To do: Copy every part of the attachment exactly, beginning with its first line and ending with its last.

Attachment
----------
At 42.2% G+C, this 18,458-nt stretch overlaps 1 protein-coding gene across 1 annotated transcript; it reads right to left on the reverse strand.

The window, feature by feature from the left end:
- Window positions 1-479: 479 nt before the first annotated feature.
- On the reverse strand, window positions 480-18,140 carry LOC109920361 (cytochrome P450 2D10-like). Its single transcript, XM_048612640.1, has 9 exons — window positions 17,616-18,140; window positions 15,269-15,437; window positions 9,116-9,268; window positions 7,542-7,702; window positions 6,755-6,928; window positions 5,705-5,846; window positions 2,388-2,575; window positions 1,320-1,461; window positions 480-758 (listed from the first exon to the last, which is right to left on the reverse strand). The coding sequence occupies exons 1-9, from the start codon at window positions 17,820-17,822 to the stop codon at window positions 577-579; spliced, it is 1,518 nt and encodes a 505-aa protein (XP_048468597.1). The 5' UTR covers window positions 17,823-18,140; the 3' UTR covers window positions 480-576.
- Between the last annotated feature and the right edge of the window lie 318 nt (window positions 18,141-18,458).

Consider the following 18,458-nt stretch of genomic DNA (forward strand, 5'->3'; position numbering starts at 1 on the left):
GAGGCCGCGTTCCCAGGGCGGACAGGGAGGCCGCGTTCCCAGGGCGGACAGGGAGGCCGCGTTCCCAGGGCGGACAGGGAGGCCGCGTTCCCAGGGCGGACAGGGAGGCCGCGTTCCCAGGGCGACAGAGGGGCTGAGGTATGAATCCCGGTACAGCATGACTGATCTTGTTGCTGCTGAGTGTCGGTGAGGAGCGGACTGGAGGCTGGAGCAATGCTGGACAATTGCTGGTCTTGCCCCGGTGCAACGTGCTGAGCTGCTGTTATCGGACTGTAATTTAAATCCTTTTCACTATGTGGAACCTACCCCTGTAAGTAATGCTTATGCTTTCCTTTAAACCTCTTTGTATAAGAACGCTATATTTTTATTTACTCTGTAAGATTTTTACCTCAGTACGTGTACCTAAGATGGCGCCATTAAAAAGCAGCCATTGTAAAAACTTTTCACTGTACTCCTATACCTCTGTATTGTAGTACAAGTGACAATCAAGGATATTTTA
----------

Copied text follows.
At 42.2% G+C, this 18,458-nt stretch overlaps 1 protein-coding gene across 1 annotated transcript; it reads right to left on the reverse strand.

The window, feature by feature from the left end:
- Window positions 1-479: 479 nt before the first annotated feature.
- On the reverse strand, window positions 480-18,140 carry LOC109920361 (cytochrome P450 2D10-like). Its single transcript, XM_048612640.1, has 9 exons — window positions 17,616-18,140; window positions 15,269-15,437; window positions 9,116-9,268; window positions 7,542-7,702; window positions 6,755-6,928; window positions 5,705-5,846; window positions 2,388-2,575; window positions 1,320-1,461; window positions 480-758 (listed from the first exon to the last, which is right to left on the reverse strand). The coding sequence occupies exons 1-9, from the start codon at window positions 17,820-17,822 to the stop codon at window positions 577-579; spliced, it is 1,518 nt and encodes a 505-aa protein (XP_048468597.1). The 5' UTR covers window positions 17,823-18,140; the 3' UTR covers window positions 480-576.
- Between the last annotated feature and the right edge of the window lie 318 nt (window positions 18,141-18,458).

Consider the following 18,458-nt stretch of genomic DNA (forward strand, 5'->3'; position numbering starts at 1 on the left):
GAGGCCGCGTTCCCAGGGCGGACAGGGAGGCCGCGTTCCCAGGGCGGACAGGGAGGCCGCGTTCCCAGGGCGGACAGGGAGGCCGCGTTCCCAGGGCGGACAGGGAGGCCGCGTTCCCAGGGCGACAGAGGGGCTGAGGTATGAATCCCGGTACAGCATGACTGATCTTGTTGCTGCTGAGTGTCGGTGAGGAGCGGACTGGAGGCTGGAGCAATGCTGGACAATTGCTGGTCTTGCCCCGGTGCAACGTGCTGAGCTGCTGTTATCGGACTGTAATTTAAATCCTTTTCACTATGTGGAACCTACCCCTGTAAGTAATGCTTATGCTTTCCTTTAAACCTCTTTGTATAAGAACGCTATATTTTTATTTACTCTGTAAGATTTTTACCTCAGTACGTGTACCTAAGATGGCGCCATTAAAAAGCAGCCATTGTAAAAACTTTTCACTGTACTCCTATACCTCTGTATTGTAGTACAAGTGACAATCAAGGATATTTTA